Tag Archives: David Cadwallader

Being a cormorant ~ filming more swimming scenes for Swallows and Amazons on 4th July 1973

Stephen Gredon as Roger Walker being taught to swim by Suzanna Hamilton playing his elder sister Susan Walker on location at Peel Island on Coniston in 1973

Roger still couldn’t swim, but he was trying to. Very hard.  The production manager had kindly scheduled the second of our swimming scenes as late in the summer as possible. The weather was warmer – we’d elected to go bathing in a river up near Rydal Water on our day off – but it was still pretty chilly out on Coniston.

Whilst we tried to acclimatise by running around in our swimming costumes the crew were all in their thick coats as you can see from this home movie footage shot by my mother. We had bought her 8mm camera by saving up Green Shield stamps. (Can you remember collecting Green Shield stamps from petrol stations? They were an icon of the early 1970s all by themselves.) I remember someone on the crew calling out ‘Second unit!’ as Mum lifted what looked like a grey and white toy to her face. It was a bit noisy so she was not able to record during a take. You only see us before and after the sequences in the film, but her footage shows quite a few of the members of the crew – all smoking away, even when they were trying to warm us up after each sequence. You can watch Jean McGill, from Cumbria, our unit nurse who was dressed in red popping Dextrose into our mouths and giving us hot drinks to warm us up. Jean made Gareth Tandy, the third assistant, who was aged about 18, wear a sun hat because he had previously suffered from sun stroke. David Blagden can be glimpsed as one of the only other men with short hair.

The camera pontoon must have been left up on Derwentwater. Claude was obliged to shoot these scenes from what we called the camera punt, which was smaller but quite useful. Richard Pilbrow sent me a picture. He has included others in a new book that he has written about his career, including a section on the making of ‘Swallows and Amazons’ called ‘A Theatre Project’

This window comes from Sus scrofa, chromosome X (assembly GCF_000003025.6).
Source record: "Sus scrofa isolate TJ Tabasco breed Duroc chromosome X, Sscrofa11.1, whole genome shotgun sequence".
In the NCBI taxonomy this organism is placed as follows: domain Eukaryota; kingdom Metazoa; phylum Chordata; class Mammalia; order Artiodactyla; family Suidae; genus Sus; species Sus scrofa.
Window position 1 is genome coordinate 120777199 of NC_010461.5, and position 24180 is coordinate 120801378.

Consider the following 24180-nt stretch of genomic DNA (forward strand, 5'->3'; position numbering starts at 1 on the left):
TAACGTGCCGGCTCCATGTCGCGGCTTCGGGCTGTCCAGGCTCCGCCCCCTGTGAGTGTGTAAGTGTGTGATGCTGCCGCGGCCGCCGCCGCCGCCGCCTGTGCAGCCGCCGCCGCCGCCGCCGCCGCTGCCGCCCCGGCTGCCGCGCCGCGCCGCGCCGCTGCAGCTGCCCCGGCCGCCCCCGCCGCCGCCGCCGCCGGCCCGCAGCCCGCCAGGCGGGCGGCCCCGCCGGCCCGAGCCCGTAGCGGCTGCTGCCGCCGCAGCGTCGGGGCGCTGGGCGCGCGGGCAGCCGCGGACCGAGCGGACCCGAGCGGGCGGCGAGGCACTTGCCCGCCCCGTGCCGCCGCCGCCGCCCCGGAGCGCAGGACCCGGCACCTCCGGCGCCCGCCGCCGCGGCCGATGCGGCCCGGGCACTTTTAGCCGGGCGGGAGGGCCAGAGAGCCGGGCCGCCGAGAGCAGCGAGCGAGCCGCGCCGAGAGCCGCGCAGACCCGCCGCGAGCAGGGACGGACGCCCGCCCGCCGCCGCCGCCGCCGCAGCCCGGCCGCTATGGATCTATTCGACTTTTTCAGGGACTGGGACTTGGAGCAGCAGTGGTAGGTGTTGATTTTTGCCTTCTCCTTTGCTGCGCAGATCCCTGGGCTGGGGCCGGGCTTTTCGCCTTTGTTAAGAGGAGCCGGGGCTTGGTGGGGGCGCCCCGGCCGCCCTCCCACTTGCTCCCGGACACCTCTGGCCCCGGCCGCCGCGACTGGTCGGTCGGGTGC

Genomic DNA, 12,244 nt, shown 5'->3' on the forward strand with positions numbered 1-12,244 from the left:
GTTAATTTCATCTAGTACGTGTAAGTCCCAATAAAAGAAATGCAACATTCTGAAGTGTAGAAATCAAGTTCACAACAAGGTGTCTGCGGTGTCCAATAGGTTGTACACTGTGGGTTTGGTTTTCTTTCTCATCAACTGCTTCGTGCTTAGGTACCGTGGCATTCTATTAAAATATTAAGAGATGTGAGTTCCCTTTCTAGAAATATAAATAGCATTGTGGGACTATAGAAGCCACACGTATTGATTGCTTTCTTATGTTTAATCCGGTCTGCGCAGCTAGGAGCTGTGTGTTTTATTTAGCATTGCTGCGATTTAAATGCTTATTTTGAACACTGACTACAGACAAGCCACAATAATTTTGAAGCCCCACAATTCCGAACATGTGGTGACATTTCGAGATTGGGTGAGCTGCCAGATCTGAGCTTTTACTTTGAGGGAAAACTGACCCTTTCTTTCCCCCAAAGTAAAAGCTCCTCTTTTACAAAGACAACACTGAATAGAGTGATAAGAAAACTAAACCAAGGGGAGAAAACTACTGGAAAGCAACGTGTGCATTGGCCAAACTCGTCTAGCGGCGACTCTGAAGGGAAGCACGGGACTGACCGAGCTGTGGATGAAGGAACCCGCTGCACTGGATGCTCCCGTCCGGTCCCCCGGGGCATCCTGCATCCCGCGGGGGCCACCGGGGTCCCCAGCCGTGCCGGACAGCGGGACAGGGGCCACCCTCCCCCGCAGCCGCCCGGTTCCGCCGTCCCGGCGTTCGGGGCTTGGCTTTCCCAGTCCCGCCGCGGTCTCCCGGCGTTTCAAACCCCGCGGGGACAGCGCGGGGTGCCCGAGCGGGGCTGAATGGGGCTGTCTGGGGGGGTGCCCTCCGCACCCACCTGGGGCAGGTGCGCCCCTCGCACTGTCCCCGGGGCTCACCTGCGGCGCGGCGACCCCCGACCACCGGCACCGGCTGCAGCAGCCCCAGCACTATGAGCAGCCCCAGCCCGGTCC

Claude Whatham and his crew on the camera punt

First assistant David Bracknell, director Claude Whatham, grip David Cadwallader and DoP Dennis Lewiston (seated) with three local boatmen ~ photo: Richard Pilbrow

Do please let me know if you can tell me the names of the three Cumbrian boatmen featured in this photograph who helped us. Others are featured in the home-movie footage. They all look like pirates. Real ones.

Goodness knows that Health and Safety would say about that punt today. The DoP managed to get two sizeable electric lights, on stands, into a boat already overloaded with personel and expensive equipment. You can see for yourself. Were these ‘Filler’ lights powered by portable batteries?  The Lee Electric generator was on the shore. I was in the water. Busy being a cormorant.

We had an interesting afternoon filming with both dinghies. At one point we had the camera with us in Swallow. I found these photographs of us on the internet.

Sophie Neville, Simon West and Suzanna Hamilton

I was given the honour of clapping the clapper-board and calling out, ‘Shot 600, Take one!’ for a close-up of Suzanna Hamilton.

Suzanna Hamilton as Susan Walker sailing Swallow on Coniston Water in 1973

‘The worse possible kinds of natives’… Tourists were beginning to arrive for their summer holidays in the Lake District and we still had quite a bit more to film.

Sophie Neville, Suzanna Hamilton and Simon West sailing Swallow in 1973

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Filed under 1973, Acting, Arthur Ransome, Autobiography, Biography, Cinema, Claude Whatham, Cumbria, Diary, Dinghy sailing, Film, Film Cast, Film crew, Film History, Filmaking, Lake District, Memoir, Movie, Movie stories, Richard Pilbrow, Sophie Neville, Suzanna Hamilton, Swallows and Amazons, truelife story